The American West - wilder than you thought


SpurMaybe it’s the thundering of horses’ hooves as they race across open plains or the twitching of ready fingers on a gun holster, but classic western films always manage to inspire excitement from their viewers. As the National Museum of American History prepares to host its second film festival this weekend, this one focused on the legendary Clint Eastwood and classic westerns he starred in, movie buffs and western rookies alike are eager to experience that gritty cowboy excitement. We know the stories well- a mysterious hero seeks revenge for the victims of wrong doing, lives are threatened and taken in a lawless land, and a few gun fights act like the glue to hold it all together. With justice realized and peace restored, the hero humbly rides off into the sunset and the audience is left with a nostalgic understanding of post-Civil War life on the Western frontier.

But these Hollywood classics inspire a greater question: What was life really like in the West? Were those who lived on the edge of the Western frontier all gunslingers like the characters on the silver screen? The truth is, the Wild West was far more complicated than that. As Eastwood himself said, the good guys were not all good and the bad guys were not all bad. Post- Civil War interactions and conflicts between different peoples shaped the West into a complex land far beyond that portrayed by the camera. Objects that exemplify that complexity can be found throughout the museum’s collections, from cowboy attire inspired by Mexican vaqueros to evidence of Native American oppression. The following slideshow features just a few of the objects that exemplify the true Old West and its role in a greater American story.  In fullscreen mode, click "Show Info" to read detailed captions for each image.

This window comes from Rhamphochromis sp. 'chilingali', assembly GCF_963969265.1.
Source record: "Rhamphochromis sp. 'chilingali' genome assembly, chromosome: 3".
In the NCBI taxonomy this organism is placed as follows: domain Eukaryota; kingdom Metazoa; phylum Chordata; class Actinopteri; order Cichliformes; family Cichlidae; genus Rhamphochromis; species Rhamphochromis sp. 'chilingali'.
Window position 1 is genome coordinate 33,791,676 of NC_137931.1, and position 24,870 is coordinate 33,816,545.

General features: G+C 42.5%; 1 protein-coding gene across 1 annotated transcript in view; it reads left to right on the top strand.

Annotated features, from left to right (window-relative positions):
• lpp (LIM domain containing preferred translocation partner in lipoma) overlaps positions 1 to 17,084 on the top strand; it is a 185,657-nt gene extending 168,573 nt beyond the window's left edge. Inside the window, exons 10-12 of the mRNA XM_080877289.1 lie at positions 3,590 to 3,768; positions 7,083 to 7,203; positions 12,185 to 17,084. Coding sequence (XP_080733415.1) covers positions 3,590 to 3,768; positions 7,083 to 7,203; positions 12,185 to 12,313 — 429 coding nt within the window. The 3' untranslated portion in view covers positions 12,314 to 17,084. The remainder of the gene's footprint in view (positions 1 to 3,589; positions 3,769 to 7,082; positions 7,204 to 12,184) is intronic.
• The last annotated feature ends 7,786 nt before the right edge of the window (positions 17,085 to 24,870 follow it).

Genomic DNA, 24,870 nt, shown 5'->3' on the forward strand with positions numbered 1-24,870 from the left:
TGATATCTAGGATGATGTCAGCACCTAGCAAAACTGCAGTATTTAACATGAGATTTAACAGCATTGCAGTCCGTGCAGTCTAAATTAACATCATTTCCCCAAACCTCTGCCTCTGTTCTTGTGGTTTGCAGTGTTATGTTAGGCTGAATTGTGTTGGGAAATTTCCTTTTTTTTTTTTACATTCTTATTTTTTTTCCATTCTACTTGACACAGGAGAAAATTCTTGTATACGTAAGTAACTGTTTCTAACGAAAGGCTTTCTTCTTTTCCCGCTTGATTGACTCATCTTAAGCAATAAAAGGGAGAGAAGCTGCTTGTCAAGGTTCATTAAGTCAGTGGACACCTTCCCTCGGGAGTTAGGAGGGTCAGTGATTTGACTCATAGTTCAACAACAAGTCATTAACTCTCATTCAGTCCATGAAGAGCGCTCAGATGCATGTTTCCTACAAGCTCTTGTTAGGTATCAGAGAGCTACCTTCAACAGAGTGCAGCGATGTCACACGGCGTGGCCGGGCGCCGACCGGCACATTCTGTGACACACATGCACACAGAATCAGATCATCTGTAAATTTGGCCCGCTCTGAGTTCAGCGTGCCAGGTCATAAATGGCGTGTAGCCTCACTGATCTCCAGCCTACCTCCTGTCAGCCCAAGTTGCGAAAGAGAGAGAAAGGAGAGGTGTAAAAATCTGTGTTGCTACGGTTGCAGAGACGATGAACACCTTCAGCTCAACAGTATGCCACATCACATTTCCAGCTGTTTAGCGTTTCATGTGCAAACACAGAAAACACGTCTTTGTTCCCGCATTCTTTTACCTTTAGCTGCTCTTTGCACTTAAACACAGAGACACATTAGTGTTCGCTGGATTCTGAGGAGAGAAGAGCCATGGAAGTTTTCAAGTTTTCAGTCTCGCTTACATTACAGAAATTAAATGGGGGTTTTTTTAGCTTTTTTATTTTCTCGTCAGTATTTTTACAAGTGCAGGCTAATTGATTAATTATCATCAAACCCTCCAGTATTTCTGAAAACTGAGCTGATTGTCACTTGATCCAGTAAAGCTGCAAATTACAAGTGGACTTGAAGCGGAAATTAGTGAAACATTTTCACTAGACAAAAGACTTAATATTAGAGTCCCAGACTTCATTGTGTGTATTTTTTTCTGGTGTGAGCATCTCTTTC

View the slideshow on Flickr

Elizabeth Dowdle is a Junior Fellow in the Office of Public Affairs at the National Museum of American History.